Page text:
While conversation around technology sometimes focuses on the code and developers, it is a maxim of open source software projects that contribution is more than just code. This is evident when you study a project’s success holistically from within its ecosystem. A skilled project manager or user interface designer, for example, is just as likely as a software developer to provide the ideas and efforts behind a major success.

  • Scaling with partners in 2021: How partner momentum is driving Red Hat success

    Taking a page from Red Hat president and CEO, Paul Cormier’s post, I’d like to take a moment to recognize what the past year has meant for the partner ecosystem and where we go from here. Not for the first time, we heard Paul explain the importance of partners in Red Hat’s story:

    "The channel is what made Red Hat. Without our partner ecosystem, Red Hat would be a very different company."

    Partners are the connective tissue between Red Hat and customers. This has remained true throughout most of Red Hat’s history, this was true in 2020, and it will be our truth as we grow in 2021 together. Red Hat and our partners proved to be resilient this past year, but what stands out to me is the momentum fueled by partners in a time filled with uncertainty and challenges.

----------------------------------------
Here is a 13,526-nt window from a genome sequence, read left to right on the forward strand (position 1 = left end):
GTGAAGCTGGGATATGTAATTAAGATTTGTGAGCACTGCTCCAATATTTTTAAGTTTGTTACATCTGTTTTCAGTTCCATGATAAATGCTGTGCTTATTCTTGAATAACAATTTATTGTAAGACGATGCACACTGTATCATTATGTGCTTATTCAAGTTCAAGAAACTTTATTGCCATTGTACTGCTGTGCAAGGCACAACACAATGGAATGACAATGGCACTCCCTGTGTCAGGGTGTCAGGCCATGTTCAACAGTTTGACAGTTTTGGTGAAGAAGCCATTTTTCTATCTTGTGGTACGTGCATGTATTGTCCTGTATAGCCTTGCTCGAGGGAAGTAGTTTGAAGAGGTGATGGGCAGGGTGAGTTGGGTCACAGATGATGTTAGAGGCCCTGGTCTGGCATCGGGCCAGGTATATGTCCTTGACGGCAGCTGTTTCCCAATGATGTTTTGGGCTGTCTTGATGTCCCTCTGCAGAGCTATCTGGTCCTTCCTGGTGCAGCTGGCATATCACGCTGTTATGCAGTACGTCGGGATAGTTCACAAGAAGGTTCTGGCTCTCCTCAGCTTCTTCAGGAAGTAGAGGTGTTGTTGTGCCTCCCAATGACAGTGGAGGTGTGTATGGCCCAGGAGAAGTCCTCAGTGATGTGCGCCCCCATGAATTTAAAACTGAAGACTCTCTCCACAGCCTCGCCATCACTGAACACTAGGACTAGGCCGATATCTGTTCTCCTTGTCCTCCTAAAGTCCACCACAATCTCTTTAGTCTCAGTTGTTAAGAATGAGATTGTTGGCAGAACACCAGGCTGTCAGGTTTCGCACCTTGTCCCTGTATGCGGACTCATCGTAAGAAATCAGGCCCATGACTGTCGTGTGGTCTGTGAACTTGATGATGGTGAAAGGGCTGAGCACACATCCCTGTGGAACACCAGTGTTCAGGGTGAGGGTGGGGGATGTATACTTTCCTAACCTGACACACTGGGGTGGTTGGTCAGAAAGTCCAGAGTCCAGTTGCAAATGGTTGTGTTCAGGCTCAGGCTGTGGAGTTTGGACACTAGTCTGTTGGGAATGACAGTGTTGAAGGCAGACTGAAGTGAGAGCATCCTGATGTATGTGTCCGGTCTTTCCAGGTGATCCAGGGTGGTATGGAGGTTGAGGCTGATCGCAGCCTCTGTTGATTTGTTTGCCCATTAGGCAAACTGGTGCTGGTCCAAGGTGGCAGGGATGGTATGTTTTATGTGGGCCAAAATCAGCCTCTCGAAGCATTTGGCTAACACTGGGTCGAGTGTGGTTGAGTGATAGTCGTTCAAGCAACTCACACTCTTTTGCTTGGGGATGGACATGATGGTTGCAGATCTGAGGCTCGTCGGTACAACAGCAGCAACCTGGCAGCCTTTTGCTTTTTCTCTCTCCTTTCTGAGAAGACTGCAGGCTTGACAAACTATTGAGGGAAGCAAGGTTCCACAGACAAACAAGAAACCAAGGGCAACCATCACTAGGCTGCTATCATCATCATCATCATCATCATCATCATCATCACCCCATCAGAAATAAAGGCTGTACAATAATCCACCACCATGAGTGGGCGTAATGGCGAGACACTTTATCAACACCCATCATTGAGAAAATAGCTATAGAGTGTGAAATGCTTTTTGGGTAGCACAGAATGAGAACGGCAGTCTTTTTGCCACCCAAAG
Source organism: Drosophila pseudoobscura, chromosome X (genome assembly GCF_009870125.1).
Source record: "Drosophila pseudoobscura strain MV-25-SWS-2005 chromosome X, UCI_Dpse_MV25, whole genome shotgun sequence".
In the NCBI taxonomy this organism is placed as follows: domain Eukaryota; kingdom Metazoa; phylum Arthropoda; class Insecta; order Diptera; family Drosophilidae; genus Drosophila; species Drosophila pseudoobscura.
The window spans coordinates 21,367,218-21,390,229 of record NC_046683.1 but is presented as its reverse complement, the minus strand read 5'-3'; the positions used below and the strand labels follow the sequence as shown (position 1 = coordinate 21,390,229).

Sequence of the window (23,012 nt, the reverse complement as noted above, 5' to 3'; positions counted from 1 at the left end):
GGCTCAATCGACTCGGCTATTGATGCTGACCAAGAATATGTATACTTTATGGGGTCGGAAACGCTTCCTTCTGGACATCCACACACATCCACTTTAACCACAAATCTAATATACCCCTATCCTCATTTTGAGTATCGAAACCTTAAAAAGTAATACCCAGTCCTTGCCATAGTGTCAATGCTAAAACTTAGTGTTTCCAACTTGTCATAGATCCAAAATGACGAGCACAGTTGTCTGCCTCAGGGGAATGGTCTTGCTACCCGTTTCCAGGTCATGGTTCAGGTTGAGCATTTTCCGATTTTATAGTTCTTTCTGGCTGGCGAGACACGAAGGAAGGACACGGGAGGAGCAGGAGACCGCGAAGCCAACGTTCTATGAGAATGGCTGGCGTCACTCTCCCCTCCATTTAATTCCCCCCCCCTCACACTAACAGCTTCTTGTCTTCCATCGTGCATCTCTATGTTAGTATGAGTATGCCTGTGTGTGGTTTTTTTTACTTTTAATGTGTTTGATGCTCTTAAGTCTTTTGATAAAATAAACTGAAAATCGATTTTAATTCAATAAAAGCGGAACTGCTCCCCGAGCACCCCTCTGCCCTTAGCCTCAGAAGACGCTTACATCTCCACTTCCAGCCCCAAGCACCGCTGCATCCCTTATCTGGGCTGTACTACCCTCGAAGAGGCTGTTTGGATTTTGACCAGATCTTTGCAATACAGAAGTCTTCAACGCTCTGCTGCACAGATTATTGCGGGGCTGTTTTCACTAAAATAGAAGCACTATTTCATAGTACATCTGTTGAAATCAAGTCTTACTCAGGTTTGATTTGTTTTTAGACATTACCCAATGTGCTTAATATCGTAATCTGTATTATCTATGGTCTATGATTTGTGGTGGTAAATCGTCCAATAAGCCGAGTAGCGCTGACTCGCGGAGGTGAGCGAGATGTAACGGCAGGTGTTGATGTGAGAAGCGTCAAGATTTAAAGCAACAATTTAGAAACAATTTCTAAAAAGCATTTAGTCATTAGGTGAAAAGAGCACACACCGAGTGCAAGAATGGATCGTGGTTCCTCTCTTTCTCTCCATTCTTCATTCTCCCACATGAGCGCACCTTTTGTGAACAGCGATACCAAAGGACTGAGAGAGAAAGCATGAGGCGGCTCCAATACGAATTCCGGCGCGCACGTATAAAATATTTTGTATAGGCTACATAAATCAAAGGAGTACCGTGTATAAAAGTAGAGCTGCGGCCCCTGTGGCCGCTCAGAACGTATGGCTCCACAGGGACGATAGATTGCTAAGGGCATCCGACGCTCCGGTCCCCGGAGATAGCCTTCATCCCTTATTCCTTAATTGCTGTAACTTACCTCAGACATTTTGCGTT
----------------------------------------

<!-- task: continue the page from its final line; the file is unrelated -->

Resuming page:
The 10 Best Red Hat-based Linux Distributions To Check Out in 2021

Filed under
GNU
Linux
Red Hat

Red Hat-based Linux distributions are shaping the industrial and corporate use of Linux for a long time. This project was quite popular since its initial release in 1995. Although later on, the developer company shut that down to start developing the successor named Red Hat Enterprise Linux (RHEL). This commercial project is mainly for deployment in multi-processor systems and cluster computing.

RHEL is a commercial project with enterprise support from the Red Hat company. So, to utilize the power of Red Hat Linux more easily and affordably, the open-source community has come up with derivatives based on the Red Hat source. These distros provide much flexibility and customization options. They are quite reliable and stable as well to deploy on your organization.